Spring Cloud Config Server – File System as a Backend

In this tutorial you will learn how to configure your Spring Cloud Config Server to use native file system as a backend.

For a step by step series of video lessons, please check this page: Spring Boot Microservices and Spring Cloud.

Create Spring Cloud Config Server

To learn how to create your very first Spring Cloud Config Server please ready this tutorial: Spring Cloud Config Server and Config Client.

Native File System as Backend

To configure your Spring Cloud Config Server to use native file system as a backend follow the below steps:

  • Update application.properties file of your Spring Cloud Config Server with the following details.
spring.profiles.active=native
spring.cloud.config.server.native.searchLocations=file://${user.home}/Desktop/dev

where:

spring.profiles.active – Is used to specify an active profile name. To be able to use native file system, the profile name used must be “native“. If you use Git as a backend for your Spring Cloud Config server then you would use “git” as a profile name.

spring.cloud.config.server.native.searchLocations – Is used to specify the location where the configuration properties file will need to be searched. I have created a new configuration properties file for my application and placed it in a folder called “dev” on Desktop. The file is called PhotoAppAPIConfigServer.properties where the PhotoAppAPIConfigServer is application name of my Spring Cloud Config Server. Your Spring Cloud Config Application name will be different and its value is specified in a property called spring.application.name. 

As an example I have put only one property into my PhotoAppAPIConfigServer.properties file. The content of my configuration properties file is following:

token.secret = jf9i4jg47fhdnj58yrgh35dhjf8403jdh375jf34970000

Postman HTTP Request to Preview Configuration Properties

To see if your Spring Cloud Config Server can read the configuration properties stored in a native file system, you can use Postman HTTP client to send an HTTP Request to the following URL:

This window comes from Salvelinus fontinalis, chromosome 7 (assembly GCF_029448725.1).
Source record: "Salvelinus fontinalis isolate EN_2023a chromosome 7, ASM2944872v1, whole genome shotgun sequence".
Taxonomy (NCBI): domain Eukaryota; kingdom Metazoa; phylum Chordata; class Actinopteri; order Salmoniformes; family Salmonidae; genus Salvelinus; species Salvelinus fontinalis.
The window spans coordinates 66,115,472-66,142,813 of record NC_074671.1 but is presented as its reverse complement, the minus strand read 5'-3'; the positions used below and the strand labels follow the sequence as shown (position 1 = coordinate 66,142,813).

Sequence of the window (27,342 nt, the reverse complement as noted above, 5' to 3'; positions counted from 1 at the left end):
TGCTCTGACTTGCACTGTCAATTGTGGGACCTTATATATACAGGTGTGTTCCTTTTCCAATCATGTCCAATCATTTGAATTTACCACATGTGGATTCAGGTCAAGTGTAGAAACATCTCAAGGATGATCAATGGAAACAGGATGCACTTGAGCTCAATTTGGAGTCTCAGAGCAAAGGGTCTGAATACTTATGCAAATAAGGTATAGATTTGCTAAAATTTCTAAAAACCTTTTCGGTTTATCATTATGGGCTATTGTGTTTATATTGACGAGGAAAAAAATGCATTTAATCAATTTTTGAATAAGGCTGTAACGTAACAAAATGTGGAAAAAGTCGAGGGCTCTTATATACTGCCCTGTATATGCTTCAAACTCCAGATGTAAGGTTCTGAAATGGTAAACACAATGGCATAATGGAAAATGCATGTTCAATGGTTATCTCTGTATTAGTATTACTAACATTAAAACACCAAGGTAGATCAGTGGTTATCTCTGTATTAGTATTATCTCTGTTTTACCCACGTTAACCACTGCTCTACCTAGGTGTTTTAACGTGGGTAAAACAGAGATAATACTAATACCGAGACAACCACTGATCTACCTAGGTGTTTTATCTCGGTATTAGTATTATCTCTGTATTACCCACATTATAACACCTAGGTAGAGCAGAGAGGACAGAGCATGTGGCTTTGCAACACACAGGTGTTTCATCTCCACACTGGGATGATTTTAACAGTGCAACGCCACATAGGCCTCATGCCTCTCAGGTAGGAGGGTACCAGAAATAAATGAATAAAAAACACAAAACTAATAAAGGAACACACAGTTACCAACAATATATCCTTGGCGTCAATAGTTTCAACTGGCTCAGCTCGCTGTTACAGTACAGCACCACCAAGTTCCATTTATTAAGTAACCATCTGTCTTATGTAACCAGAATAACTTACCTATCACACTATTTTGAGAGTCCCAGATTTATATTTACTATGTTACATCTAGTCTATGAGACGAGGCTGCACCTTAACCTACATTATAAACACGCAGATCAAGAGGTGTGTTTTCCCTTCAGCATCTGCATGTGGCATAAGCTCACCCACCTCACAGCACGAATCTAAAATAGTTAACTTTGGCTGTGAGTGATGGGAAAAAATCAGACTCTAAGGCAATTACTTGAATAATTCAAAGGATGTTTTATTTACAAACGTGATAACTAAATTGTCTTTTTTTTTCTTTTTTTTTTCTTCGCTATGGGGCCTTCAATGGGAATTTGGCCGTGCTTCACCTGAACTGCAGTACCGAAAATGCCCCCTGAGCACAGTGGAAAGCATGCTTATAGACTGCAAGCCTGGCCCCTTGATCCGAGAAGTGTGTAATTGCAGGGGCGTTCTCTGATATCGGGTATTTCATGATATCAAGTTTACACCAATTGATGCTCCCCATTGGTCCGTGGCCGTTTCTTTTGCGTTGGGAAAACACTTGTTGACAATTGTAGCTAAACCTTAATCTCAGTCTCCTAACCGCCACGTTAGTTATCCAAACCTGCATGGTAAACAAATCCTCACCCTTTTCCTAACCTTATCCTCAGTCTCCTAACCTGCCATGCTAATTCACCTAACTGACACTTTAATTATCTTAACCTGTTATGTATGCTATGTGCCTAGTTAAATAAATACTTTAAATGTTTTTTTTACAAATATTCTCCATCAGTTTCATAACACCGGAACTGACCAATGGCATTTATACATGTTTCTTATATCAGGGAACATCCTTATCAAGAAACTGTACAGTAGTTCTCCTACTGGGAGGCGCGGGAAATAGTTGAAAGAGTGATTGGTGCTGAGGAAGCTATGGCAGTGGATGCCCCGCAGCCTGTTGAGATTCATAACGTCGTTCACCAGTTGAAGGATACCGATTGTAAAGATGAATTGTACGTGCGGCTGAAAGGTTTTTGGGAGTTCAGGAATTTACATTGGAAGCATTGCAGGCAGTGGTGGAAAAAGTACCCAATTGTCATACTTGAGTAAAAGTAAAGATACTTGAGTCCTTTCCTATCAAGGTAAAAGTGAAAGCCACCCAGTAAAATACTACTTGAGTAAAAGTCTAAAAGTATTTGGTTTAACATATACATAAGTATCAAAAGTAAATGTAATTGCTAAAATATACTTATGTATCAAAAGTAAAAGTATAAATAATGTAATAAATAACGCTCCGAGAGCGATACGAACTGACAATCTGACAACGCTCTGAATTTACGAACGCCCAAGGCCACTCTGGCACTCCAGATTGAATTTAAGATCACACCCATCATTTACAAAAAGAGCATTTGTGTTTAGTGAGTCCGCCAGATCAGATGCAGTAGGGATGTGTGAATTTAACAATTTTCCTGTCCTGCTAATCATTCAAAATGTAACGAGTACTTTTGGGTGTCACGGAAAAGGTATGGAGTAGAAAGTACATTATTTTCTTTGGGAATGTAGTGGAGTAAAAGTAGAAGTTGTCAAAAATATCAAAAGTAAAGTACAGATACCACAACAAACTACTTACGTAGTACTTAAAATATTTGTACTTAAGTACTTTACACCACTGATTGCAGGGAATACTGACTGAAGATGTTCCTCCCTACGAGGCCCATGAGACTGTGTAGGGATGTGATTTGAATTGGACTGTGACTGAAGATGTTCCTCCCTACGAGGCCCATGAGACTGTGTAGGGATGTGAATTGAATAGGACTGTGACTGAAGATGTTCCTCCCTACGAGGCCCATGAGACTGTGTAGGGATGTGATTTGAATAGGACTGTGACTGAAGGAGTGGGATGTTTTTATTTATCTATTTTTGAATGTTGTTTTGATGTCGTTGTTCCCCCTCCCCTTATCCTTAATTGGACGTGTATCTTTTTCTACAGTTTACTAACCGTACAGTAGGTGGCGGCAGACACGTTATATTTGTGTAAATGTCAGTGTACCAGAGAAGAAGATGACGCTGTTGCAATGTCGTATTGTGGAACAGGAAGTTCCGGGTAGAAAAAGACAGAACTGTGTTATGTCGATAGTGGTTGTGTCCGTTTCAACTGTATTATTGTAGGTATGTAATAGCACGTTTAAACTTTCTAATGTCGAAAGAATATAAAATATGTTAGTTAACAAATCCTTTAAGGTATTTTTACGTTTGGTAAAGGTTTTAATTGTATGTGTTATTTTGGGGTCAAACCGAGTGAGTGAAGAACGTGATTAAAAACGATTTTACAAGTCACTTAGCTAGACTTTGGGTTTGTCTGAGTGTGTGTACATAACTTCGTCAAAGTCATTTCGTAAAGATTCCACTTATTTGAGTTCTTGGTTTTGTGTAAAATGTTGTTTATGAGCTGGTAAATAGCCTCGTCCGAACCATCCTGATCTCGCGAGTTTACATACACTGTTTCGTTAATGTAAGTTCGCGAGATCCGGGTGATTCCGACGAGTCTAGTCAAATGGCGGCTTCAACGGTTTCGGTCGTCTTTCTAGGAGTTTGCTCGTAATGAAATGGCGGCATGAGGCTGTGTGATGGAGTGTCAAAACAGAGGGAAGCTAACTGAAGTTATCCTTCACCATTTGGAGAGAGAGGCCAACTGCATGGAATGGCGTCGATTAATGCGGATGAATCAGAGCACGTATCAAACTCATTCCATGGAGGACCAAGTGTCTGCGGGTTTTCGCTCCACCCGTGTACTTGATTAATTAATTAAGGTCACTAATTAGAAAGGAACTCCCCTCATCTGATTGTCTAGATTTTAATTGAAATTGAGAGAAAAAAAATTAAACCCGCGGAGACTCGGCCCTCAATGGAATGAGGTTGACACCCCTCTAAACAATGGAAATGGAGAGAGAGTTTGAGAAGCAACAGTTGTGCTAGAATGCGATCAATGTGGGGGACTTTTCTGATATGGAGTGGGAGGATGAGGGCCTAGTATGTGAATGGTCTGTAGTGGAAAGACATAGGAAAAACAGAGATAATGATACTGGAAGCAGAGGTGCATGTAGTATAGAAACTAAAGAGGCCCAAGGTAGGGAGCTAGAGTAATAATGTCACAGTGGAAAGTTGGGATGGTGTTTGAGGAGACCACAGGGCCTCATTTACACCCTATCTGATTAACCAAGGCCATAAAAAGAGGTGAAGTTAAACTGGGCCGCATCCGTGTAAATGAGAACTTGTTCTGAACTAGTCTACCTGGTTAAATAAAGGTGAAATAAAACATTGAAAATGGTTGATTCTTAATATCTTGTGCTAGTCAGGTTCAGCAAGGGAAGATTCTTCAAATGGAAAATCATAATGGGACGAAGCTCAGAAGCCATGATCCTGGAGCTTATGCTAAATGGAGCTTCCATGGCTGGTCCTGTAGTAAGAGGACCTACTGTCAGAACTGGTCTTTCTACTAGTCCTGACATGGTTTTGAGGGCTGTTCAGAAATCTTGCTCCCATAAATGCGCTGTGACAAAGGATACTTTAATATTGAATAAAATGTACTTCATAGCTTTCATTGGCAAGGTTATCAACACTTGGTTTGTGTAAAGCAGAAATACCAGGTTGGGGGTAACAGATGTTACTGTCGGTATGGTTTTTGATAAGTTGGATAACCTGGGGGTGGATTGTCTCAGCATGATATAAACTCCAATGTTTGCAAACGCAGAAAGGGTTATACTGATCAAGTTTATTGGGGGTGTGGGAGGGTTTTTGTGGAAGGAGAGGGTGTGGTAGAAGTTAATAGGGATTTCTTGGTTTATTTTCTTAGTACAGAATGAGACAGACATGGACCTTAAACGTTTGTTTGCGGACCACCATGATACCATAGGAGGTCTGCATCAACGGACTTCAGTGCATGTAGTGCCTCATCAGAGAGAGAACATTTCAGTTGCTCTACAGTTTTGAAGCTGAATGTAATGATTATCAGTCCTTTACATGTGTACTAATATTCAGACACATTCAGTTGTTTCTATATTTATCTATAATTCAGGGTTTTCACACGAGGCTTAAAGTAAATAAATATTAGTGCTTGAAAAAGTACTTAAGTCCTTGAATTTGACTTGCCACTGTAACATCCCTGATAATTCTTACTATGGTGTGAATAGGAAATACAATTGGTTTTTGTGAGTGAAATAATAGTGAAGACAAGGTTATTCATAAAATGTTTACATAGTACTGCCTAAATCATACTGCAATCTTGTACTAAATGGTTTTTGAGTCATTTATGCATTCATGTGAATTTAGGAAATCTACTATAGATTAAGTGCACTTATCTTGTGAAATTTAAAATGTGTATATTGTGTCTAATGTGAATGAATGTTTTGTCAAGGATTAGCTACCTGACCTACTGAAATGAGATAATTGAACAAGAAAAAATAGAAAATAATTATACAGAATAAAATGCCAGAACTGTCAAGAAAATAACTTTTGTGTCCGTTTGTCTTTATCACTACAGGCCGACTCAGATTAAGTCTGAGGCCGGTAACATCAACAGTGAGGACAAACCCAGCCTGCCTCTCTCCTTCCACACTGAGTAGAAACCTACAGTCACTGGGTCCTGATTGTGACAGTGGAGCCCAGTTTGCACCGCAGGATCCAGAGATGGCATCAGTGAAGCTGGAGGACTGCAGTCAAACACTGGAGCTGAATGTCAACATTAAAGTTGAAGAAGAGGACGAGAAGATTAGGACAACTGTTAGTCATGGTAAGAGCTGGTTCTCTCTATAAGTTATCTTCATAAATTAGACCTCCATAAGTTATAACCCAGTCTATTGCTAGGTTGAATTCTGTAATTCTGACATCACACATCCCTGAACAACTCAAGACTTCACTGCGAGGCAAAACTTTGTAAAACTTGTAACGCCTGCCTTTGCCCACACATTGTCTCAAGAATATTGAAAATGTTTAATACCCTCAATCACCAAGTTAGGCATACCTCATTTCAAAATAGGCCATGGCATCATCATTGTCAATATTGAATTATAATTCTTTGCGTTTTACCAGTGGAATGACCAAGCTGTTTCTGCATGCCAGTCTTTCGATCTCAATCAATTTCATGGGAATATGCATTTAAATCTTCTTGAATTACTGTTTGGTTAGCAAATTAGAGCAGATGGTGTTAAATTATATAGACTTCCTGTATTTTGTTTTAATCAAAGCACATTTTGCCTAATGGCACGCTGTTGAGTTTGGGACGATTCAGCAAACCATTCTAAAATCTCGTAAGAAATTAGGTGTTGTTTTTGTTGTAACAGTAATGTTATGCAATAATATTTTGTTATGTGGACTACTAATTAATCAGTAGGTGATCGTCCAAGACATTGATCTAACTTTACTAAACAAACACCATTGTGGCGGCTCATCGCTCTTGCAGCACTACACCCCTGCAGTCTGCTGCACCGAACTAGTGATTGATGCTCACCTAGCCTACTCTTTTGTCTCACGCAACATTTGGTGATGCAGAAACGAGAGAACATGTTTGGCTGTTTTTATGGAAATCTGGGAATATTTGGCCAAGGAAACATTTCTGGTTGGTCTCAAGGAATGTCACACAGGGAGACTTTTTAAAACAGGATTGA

http://localhost:<Port Number>/<Spring Cloud Config Application name>/native

where:

Port Number – is a port number on which your Spring Cloud Config Server is running,
Spring Cloud Config Application name – is a name of your Spring Cloud Config Server specified with a spring.application.name property.
native – is a profile name. To configure our Spring Cloud Config Server to use native file system as a backend we had to use “native” as a value of spring.profiles.active property. This is why we use native in the URL path of our HTTP GET Request. You can also use “default” in URL path and it will also work.

To send HTTP GET Request you can also use CURL:

curl -X GET http://localhost:8012/PhotoAppAPIConfigServer/native

Spring Cloud Config Servere Response

If you send HTTP GET request using Postman HTTP client or using simple CURL command as shown above, you should expect the following HTTP Response.

{
    "name": "PhotoAppAPIConfigServer",
    "profiles": [
        "native"
    ],
    "label": null,
    "version": null,
    "state": null,
    "propertySources": [
        {
            "name": "file:///Users/skargopolov/Desktop/dev/PhotoAppAPIConfigServer.properties",
            "source": {
                "token.secret": "jf9i4jg47fhdnj58yrgh35dhjf8403jdh375jf34970000"
            }
        }
    ]
}

where:

token.secret – is just a property stored in a configuration file. In your case a list of properties will be different.

I hope this tutorial was helpful to you.

If you are looking to lean more about Spring Cloud have a look at these list of Spring Cloud Tutorials. And have a look at the below list of online video courses that teach Spring Cloud.


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